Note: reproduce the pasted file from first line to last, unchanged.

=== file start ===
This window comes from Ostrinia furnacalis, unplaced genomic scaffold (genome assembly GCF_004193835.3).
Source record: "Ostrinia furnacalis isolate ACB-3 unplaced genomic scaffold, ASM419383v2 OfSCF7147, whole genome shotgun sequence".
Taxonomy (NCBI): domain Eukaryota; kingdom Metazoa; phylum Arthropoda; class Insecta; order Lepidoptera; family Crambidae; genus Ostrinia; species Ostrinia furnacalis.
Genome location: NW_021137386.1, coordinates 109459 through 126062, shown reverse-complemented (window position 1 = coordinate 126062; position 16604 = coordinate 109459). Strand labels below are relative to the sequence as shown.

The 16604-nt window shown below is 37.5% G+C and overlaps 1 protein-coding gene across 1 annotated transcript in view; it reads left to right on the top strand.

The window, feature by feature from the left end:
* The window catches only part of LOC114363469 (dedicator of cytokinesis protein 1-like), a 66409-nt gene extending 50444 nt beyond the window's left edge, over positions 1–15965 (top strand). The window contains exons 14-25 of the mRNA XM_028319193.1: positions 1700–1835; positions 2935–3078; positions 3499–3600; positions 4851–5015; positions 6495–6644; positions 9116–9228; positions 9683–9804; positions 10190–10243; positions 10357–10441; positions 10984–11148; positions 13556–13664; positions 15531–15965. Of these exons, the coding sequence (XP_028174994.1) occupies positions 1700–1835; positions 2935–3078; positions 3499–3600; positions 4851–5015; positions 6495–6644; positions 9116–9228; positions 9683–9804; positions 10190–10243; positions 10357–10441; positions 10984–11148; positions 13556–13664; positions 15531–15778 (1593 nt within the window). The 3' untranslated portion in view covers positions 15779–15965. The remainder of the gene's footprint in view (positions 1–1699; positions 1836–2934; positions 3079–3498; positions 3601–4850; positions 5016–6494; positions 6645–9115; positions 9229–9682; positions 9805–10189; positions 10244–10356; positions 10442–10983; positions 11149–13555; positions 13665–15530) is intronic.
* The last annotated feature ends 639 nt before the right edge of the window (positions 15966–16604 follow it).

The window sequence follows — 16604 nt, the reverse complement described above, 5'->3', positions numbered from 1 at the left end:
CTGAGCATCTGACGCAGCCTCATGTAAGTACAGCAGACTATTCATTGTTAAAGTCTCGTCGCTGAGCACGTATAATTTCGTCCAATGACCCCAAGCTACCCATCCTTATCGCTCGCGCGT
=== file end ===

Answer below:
This window comes from Ostrinia furnacalis, unplaced genomic scaffold (genome assembly GCF_004193835.3).
Source record: "Ostrinia furnacalis isolate ACB-3 unplaced genomic scaffold, ASM419383v2 OfSCF7147, whole genome shotgun sequence".
Taxonomy (NCBI): domain Eukaryota; kingdom Metazoa; phylum Arthropoda; class Insecta; order Lepidoptera; family Crambidae; genus Ostrinia; species Ostrinia furnacalis.
Genome location: NW_021137386.1, coordinates 109459 through 126062, shown reverse-complemented (window position 1 = coordinate 126062; position 16604 = coordinate 109459). Strand labels below are relative to the sequence as shown.

The 16604-nt window shown below is 37.5% G+C and overlaps 1 protein-coding gene across 1 annotated transcript in view; it reads left to right on the top strand.

The window, feature by feature from the left end:
* The window catches only part of LOC114363469 (dedicator of cytokinesis protein 1-like), a 66409-nt gene extending 50444 nt beyond the window's left edge, over positions 1–15965 (top strand). The window contains exons 14-25 of the mRNA XM_028319193.1: positions 1700–1835; positions 2935–3078; positions 3499–3600; positions 4851–5015; positions 6495–6644; positions 9116–9228; positions 9683–9804; positions 10190–10243; positions 10357–10441; positions 10984–11148; positions 13556–13664; positions 15531–15965. Of these exons, the coding sequence (XP_028174994.1) occupies positions 1700–1835; positions 2935–3078; positions 3499–3600; positions 4851–5015; positions 6495–6644; positions 9116–9228; positions 9683–9804; positions 10190–10243; positions 10357–10441; positions 10984–11148; positions 13556–13664; positions 15531–15778 (1593 nt within the window). The 3' untranslated portion in view covers positions 15779–15965. The remainder of the gene's footprint in view (positions 1–1699; positions 1836–2934; positions 3079–3498; positions 3601–4850; positions 5016–6494; positions 6645–9115; positions 9229–9682; positions 9805–10189; positions 10244–10356; positions 10442–10983; positions 11149–13555; positions 13665–15530) is intronic.
* The last annotated feature ends 639 nt before the right edge of the window (positions 15966–16604 follow it).

The window sequence follows — 16604 nt, the reverse complement described above, 5'->3', positions numbered from 1 at the left end:
CTGAGCATCTGACGCAGCCTCATGTAAGTACAGCAGACTATTCATTGTTAAAGTCTCGTCGCTGAGCACGTATAATTTCGTCCAATGACCCCAAGCTACCCATCCTTATCGCTCGCGCGT